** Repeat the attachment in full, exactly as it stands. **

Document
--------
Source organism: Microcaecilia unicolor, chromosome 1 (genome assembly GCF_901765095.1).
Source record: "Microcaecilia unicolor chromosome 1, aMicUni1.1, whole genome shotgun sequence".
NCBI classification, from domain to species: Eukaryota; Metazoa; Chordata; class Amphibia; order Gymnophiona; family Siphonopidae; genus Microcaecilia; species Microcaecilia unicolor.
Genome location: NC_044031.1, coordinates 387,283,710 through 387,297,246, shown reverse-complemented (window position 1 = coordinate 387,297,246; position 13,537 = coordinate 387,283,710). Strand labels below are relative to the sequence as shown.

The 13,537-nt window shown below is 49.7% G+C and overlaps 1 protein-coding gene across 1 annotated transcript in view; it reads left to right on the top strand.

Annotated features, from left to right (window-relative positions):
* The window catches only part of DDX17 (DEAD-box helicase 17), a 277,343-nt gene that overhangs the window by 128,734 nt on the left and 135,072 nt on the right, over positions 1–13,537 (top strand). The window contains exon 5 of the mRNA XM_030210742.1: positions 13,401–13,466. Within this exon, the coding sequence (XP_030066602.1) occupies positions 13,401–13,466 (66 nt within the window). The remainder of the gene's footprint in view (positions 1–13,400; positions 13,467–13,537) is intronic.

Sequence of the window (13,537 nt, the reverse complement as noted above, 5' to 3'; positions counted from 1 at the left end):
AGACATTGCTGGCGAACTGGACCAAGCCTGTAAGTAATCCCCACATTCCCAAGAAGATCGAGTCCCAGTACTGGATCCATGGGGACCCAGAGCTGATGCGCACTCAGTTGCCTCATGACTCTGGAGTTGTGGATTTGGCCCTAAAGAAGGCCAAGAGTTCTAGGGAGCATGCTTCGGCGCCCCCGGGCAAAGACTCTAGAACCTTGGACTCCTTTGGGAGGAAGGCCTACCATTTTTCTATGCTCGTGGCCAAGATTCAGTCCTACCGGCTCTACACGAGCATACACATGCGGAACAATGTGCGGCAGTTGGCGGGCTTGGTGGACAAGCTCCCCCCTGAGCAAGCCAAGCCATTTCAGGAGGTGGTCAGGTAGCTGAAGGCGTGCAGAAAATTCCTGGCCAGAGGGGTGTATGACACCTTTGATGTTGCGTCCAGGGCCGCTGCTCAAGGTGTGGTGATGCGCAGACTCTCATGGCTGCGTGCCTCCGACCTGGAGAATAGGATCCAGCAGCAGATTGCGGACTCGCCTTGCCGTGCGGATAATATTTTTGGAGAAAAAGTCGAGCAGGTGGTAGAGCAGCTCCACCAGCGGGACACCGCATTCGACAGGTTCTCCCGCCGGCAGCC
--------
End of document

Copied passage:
Source organism: Microcaecilia unicolor, chromosome 1 (genome assembly GCF_901765095.1).
Source record: "Microcaecilia unicolor chromosome 1, aMicUni1.1, whole genome shotgun sequence".
NCBI classification, from domain to species: Eukaryota; Metazoa; Chordata; class Amphibia; order Gymnophiona; family Siphonopidae; genus Microcaecilia; species Microcaecilia unicolor.
Genome location: NC_044031.1, coordinates 387,283,710 through 387,297,246, shown reverse-complemented (window position 1 = coordinate 387,297,246; position 13,537 = coordinate 387,283,710). Strand labels below are relative to the sequence as shown.

The 13,537-nt window shown below is 49.7% G+C and overlaps 1 protein-coding gene across 1 annotated transcript in view; it reads left to right on the top strand.

Annotated features, from left to right (window-relative positions):
* The window catches only part of DDX17 (DEAD-box helicase 17), a 277,343-nt gene that overhangs the window by 128,734 nt on the left and 135,072 nt on the right, over positions 1–13,537 (top strand). The window contains exon 5 of the mRNA XM_030210742.1: positions 13,401–13,466. Within this exon, the coding sequence (XP_030066602.1) occupies positions 13,401–13,466 (66 nt within the window). The remainder of the gene's footprint in view (positions 1–13,400; positions 13,467–13,537) is intronic.

Sequence of the window (13,537 nt, the reverse complement as noted above, 5' to 3'; positions counted from 1 at the left end):
AGACATTGCTGGCGAACTGGACCAAGCCTGTAAGTAATCCCCACATTCCCAAGAAGATCGAGTCCCAGTACTGGATCCATGGGGACCCAGAGCTGATGCGCACTCAGTTGCCTCATGACTCTGGAGTTGTGGATTTGGCCCTAAAGAAGGCCAAGAGTTCTAGGGAGCATGCTTCGGCGCCCCCGGGCAAAGACTCTAGAACCTTGGACTCCTTTGGGAGGAAGGCCTACCATTTTTCTATGCTCGTGGCCAAGATTCAGTCCTACCGGCTCTACACGAGCATACACATGCGGAACAATGTGCGGCAGTTGGCGGGCTTGGTGGACAAGCTCCCCCCTGAGCAAGCCAAGCCATTTCAGGAGGTGGTCAGGTAGCTGAAGGCGTGCAGAAAATTCCTGGCCAGAGGGGTGTATGACACCTTTGATGTTGCGTCCAGGGCCGCTGCTCAAGGTGTGGTGATGCGCAGACTCTCATGGCTGCGTGCCTCCGACCTGGAGAATAGGATCCAGCAGCAGATTGCGGACTCGCCTTGCCGTGCGGATAATATTTTTGGAGAAAAAGTCGAGCAGGTGGTAGAGCAGCTCCACCAGCGGGACACCGCATTCGACAGGTTCTCCCGCCGGCAGCC